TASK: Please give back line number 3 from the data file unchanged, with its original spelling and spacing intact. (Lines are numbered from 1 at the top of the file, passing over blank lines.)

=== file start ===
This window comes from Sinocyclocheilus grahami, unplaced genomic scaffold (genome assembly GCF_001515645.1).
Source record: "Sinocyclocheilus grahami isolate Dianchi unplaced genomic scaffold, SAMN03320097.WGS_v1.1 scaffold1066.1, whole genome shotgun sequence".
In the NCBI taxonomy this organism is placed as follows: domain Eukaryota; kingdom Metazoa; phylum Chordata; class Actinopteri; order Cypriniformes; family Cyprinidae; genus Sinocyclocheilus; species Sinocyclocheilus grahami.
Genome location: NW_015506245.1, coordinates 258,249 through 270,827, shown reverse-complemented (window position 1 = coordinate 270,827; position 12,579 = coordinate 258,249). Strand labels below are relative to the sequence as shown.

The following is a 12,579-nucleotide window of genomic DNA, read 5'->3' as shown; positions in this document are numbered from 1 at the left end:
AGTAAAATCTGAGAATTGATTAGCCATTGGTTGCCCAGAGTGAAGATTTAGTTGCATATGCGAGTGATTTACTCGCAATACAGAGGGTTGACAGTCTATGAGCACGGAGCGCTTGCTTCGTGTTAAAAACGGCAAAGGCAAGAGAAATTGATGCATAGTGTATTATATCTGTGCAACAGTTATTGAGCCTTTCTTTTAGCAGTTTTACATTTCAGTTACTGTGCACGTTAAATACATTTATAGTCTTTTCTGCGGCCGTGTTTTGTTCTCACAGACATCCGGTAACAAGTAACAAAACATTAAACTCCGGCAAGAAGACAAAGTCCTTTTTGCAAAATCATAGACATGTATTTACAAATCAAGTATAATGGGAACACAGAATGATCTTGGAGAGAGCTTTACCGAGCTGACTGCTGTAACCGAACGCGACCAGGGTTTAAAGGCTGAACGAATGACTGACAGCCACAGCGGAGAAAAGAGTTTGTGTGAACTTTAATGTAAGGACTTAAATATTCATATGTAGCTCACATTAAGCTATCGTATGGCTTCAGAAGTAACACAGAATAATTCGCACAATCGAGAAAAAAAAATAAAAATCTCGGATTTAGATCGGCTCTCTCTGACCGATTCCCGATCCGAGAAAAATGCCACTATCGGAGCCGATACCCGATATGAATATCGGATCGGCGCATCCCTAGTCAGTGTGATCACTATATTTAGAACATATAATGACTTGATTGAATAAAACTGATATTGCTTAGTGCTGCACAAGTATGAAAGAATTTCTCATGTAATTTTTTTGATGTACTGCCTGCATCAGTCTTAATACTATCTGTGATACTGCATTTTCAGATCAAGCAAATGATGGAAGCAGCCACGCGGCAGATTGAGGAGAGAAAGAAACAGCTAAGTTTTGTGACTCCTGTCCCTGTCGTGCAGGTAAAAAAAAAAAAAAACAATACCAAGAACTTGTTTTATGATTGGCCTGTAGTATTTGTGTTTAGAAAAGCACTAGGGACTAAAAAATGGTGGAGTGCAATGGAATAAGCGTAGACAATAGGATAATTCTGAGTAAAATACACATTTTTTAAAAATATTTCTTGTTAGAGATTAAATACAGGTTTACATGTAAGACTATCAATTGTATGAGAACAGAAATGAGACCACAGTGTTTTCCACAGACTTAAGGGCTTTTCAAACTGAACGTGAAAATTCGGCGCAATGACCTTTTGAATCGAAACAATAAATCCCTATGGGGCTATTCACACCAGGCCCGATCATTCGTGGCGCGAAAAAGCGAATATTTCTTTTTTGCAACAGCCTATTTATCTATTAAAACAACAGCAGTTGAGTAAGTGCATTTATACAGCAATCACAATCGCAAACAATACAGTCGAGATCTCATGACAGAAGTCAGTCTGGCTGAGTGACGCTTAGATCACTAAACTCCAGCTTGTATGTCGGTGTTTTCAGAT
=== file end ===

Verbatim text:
In the NCBI taxonomy this organism is placed as follows: domain Eukaryota; kingdom Metazoa; phylum Chordata; class Actinopteri; order Cypriniformes; family Cyprinidae; genus Sinocyclocheilus; species Sinocyclocheilus grahami.